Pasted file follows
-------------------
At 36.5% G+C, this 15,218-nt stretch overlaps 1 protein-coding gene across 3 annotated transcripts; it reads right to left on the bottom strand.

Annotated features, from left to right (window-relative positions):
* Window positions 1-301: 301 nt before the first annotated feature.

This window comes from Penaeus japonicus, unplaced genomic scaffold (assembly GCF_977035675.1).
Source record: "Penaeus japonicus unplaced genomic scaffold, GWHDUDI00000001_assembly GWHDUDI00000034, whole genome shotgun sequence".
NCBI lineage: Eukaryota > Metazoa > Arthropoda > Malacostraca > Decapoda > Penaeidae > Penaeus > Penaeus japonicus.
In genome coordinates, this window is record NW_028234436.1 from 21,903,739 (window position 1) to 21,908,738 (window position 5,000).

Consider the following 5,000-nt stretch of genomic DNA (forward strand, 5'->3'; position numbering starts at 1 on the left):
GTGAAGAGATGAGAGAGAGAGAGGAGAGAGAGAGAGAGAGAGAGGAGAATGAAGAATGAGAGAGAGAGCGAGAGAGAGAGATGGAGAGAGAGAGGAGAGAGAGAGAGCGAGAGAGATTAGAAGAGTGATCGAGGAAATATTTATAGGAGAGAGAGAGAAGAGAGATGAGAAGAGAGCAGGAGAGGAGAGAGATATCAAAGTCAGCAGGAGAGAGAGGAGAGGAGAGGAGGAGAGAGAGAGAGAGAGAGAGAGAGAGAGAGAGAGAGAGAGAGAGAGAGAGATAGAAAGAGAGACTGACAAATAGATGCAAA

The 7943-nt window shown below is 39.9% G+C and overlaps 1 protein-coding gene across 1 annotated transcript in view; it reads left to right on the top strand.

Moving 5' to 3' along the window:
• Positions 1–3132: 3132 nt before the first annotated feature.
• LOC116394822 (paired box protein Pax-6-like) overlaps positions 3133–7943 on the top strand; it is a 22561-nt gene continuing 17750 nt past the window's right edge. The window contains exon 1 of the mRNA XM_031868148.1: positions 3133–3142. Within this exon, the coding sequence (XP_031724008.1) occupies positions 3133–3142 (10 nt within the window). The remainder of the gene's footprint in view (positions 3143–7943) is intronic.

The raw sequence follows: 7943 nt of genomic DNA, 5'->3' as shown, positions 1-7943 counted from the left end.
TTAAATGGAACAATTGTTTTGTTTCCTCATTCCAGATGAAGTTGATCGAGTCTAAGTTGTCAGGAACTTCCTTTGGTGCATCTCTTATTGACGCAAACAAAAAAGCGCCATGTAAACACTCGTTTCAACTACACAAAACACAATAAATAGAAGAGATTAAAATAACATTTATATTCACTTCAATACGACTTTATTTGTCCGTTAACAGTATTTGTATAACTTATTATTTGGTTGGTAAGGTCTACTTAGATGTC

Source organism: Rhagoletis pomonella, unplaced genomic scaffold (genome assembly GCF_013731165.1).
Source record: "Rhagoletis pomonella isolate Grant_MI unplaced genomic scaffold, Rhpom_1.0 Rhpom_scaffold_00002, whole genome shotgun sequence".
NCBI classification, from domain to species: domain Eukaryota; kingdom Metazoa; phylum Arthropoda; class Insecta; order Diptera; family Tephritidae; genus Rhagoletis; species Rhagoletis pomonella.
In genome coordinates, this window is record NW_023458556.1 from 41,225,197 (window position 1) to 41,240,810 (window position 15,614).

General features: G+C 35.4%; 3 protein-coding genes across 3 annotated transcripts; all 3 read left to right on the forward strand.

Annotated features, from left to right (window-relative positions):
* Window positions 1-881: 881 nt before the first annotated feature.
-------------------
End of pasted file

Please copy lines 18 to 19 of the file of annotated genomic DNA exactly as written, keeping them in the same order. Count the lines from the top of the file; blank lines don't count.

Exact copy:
NCBI classification, from domain to species: domain Eukaryota; kingdom Metazoa; phylum Arthropoda; class Insecta; order Diptera; family Tephritidae; genus Rhagoletis; species Rhagoletis pomonella.
In genome coordinates, this window is record NW_023458556.1 from 41,225,197 (window position 1) to 41,240,810 (window position 15,614).